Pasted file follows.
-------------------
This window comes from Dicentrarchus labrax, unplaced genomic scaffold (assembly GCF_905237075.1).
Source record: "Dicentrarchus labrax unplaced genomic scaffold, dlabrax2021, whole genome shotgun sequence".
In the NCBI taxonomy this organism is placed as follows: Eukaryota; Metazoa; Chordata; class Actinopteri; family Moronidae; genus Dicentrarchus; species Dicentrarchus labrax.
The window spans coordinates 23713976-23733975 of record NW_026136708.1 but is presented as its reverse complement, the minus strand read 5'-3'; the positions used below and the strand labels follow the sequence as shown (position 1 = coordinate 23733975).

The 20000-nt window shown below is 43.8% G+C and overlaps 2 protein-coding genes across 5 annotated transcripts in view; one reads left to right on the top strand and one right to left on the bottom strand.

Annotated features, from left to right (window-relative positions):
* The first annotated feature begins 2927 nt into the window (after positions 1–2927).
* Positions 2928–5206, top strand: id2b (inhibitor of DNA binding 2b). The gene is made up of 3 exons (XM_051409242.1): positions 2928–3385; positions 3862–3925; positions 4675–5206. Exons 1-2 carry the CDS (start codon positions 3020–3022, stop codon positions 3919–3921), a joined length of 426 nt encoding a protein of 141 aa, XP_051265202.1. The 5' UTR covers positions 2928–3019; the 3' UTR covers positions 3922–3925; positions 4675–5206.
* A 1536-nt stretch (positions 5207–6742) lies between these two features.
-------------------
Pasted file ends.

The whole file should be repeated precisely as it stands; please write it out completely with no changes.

This window comes from Dicentrarchus labrax, unplaced genomic scaffold (assembly GCF_905237075.1).
Source record: "Dicentrarchus labrax unplaced genomic scaffold, dlabrax2021, whole genome shotgun sequence".
In the NCBI taxonomy this organism is placed as follows: Eukaryota; Metazoa; Chordata; class Actinopteri; family Moronidae; genus Dicentrarchus; species Dicentrarchus labrax.
The window spans coordinates 23713976-23733975 of record NW_026136708.1 but is presented as its reverse complement, the minus strand read 5'-3'; the positions used below and the strand labels follow the sequence as shown (position 1 = coordinate 23733975).

The 20000-nt window shown below is 43.8% G+C and overlaps 2 protein-coding genes across 5 annotated transcripts in view; one reads left to right on the top strand and one right to left on the bottom strand.

Annotated features, from left to right (window-relative positions):
* The first annotated feature begins 2927 nt into the window (after positions 1–2927).
* Positions 2928–5206, top strand: id2b (inhibitor of DNA binding 2b). The gene is made up of 3 exons (XM_051409242.1): positions 2928–3385; positions 3862–3925; positions 4675–5206. Exons 1-2 carry the CDS (start codon positions 3020–3022, stop codon positions 3919–3921), a joined length of 426 nt encoding a protein of 141 aa, XP_051265202.1. The 5' UTR covers positions 2928–3019; the 3' UTR covers positions 3922–3925; positions 4675–5206.
* A 1536-nt stretch (positions 5207–6742) lies between these two features.